Stamp duty changes: Good news for buyers

On 3rd December 2014, the Chancellor delivered his Autumn Statement to the Commons. 
In a rather unexpected fillip to the housing market, George Osborne has implemented reforms to how Stamp Duty Land Tax (“SDLT”) in the UK will now be charged.

Formerly, a fixed rate of tax would be applied across all properties yielding a value within a tax band. Under the new system, similar to that of income tax, SDLT will now be charged progressively on the proportion of a property’s value which falls within each tax band. 

George Osborne has claimed that 98% of homebuyers will benefit from the new reforms. This will equate to a cut of £760m in 2015/16, which represents a 15% reduction in the revenue generated by SDLT based on statistics published by HMRC for the 2013/14 tax year. There are, inevitably, some losers under the new rules. Those buying properties exceeding a value of £937,500 will see their duty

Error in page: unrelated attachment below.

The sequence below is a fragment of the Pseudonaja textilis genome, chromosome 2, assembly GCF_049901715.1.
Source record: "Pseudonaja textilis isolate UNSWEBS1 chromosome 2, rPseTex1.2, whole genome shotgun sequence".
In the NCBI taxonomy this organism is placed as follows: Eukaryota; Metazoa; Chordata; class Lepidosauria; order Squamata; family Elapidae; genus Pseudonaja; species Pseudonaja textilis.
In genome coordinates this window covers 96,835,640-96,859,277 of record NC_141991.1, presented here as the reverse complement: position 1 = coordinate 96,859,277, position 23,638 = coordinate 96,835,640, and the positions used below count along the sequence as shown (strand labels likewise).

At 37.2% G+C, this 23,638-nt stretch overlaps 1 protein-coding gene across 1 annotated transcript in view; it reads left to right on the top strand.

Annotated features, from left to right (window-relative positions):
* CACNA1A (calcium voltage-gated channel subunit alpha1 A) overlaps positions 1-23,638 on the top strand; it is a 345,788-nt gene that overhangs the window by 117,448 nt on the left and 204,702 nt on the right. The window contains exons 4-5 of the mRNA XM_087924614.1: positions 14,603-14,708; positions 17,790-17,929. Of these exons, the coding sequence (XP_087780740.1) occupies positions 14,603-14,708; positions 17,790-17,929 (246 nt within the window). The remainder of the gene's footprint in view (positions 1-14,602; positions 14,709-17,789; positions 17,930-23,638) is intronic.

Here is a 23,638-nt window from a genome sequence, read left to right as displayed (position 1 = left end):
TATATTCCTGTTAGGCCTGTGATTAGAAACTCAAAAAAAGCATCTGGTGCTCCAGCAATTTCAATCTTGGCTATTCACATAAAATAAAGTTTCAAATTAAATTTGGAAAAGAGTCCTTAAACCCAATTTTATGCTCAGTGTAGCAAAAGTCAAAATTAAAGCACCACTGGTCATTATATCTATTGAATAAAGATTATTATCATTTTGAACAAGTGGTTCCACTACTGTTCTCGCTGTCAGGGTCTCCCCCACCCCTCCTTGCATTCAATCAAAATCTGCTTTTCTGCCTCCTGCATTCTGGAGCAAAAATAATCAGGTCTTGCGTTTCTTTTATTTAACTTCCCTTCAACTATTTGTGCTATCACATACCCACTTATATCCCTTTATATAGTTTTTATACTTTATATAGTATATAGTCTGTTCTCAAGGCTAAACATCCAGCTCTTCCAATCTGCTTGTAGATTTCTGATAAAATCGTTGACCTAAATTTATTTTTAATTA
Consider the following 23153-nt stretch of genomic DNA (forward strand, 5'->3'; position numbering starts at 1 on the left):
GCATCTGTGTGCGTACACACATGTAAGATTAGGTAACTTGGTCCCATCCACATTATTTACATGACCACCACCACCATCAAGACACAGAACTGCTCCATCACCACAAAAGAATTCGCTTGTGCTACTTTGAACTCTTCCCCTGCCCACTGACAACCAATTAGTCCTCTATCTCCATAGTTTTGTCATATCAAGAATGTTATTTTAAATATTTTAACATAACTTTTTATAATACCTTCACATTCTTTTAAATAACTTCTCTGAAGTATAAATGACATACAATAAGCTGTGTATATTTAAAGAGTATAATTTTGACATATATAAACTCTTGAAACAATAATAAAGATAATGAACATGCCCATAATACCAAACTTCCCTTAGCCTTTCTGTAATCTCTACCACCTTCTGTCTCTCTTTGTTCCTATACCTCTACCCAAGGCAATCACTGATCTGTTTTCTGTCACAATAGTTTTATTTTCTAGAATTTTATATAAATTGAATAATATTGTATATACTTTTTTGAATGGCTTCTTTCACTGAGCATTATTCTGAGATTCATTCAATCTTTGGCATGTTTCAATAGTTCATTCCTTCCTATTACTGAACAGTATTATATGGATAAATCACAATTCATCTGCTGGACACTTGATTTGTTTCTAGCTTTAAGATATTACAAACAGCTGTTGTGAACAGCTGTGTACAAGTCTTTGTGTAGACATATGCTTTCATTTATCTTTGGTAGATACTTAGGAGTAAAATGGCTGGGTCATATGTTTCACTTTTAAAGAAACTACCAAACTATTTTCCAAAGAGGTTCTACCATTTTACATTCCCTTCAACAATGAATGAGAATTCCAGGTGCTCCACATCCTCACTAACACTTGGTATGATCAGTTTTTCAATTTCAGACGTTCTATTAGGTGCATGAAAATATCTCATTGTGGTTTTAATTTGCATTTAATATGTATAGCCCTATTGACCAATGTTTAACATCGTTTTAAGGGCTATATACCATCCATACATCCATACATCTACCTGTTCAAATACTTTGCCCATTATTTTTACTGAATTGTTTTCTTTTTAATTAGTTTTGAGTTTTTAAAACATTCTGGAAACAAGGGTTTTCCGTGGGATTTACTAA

A house valued at £1m will see a rise of £3,750, whereas a house fetching a value of £3m will be stung with an SDLT hike of £63,750. 

The table below outlines the positive effect the reforms will have on house prices* in some of our local areas:

Stamp duty changes: Good news for buyers

* Figures on average house prices provided courtesy of 

It remain to be seen what impact the reforms will have on the housing market, but the move is generally positive from a buyer’s point of view.

For more information
Please contact Chris De Luca, residential conveyancing paralegal in Bedford on 01234 270600

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